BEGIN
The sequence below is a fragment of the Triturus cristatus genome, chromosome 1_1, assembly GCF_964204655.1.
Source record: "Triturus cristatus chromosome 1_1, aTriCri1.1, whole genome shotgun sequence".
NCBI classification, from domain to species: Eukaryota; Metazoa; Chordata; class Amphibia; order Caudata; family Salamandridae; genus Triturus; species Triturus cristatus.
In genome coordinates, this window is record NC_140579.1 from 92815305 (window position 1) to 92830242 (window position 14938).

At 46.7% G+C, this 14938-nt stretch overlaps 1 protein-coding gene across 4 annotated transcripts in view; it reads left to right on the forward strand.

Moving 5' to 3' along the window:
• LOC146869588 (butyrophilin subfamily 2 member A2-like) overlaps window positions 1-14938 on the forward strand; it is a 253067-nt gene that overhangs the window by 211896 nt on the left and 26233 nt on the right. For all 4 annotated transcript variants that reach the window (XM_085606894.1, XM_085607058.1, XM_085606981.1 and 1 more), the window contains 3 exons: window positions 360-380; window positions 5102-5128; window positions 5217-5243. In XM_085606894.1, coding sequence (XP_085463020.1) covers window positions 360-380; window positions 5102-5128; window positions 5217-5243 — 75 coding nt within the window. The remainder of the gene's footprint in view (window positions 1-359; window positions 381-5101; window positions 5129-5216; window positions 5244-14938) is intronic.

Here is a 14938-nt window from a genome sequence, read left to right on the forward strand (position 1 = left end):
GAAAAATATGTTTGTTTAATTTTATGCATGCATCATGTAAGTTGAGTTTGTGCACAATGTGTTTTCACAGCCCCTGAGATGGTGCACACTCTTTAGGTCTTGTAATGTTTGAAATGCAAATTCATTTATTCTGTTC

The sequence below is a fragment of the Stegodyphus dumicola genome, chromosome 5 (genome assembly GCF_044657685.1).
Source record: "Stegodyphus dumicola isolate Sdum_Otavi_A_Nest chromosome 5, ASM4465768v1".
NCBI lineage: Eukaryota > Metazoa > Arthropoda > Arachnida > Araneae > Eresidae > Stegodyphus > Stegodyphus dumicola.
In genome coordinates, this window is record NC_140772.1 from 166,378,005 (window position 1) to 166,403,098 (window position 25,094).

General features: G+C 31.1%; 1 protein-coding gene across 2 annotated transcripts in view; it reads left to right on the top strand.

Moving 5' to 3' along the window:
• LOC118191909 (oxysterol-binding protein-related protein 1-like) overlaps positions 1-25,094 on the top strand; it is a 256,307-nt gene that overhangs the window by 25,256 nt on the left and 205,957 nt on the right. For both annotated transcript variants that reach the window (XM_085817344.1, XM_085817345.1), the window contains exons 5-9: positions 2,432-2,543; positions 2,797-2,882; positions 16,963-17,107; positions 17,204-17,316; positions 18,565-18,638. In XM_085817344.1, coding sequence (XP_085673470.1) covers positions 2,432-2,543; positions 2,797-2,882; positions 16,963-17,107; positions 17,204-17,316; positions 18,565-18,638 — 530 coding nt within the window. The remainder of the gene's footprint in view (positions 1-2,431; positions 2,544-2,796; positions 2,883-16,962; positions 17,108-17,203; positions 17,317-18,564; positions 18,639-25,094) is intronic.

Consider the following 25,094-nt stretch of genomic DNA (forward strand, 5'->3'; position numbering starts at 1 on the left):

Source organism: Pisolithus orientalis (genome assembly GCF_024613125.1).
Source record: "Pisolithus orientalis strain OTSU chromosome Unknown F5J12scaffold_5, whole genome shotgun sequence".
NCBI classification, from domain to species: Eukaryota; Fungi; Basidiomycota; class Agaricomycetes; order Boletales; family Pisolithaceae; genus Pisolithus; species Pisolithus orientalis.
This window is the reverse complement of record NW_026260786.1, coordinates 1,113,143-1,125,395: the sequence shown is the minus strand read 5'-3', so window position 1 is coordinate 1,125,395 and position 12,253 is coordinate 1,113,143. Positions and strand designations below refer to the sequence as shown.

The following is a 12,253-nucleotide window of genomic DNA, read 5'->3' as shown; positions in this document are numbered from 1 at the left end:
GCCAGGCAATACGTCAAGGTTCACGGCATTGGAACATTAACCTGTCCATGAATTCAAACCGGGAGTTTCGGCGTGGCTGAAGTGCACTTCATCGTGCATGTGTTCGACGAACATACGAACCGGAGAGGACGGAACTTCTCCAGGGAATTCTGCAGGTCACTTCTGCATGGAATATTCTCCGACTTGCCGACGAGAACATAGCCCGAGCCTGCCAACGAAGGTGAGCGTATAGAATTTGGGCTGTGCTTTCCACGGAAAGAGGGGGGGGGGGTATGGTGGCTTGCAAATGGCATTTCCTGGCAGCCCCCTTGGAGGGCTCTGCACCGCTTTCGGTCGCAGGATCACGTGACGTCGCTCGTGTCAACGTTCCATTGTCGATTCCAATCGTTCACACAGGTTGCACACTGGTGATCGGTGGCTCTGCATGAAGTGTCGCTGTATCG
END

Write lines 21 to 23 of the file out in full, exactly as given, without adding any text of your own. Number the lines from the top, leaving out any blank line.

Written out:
This window is the reverse complement of record NW_026260786.1, coordinates 1,113,143-1,125,395: the sequence shown is the minus strand read 5'-3', so window position 1 is coordinate 1,125,395 and position 12,253 is coordinate 1,113,143. Positions and strand designations below refer to the sequence as shown.

The following is a 12,253-nucleotide window of genomic DNA, read 5'->3' as shown; positions in this document are numbered from 1 at the left end:
GCCAGGCAATACGTCAAGGTTCACGGCATTGGAACATTAACCTGTCCATGAATTCAAACCGGGAGTTTCGGCGTGGCTGAAGTGCACTTCATCGTGCATGTGTTCGACGAACATACGAACCGGAGAGGACGGAACTTCTCCAGGGAATTCTGCAGGTCACTTCTGCATGGAATATTCTCCGACTTGCCGACGAGAACATAGCCCGAGCCTGCCAACGAAGGTGAGCGTATAGAATTTGGGCTGTGCTTTCCACGGAAAGAGGGGGGGGGGGTATGGTGGCTTGCAAATGGCATTTCCTGGCAGCCCCCTTGGAGGGCTCTGCACCGCTTTCGGTCGCAGGATCACGTGACGTCGCTCGTGTCAACGTTCCATTGTCGATTCCAATCGTTCACACAGGTTGCACACTGGTGATCGGTGGCTCTGCATGAAGTGTCGCTGTATCG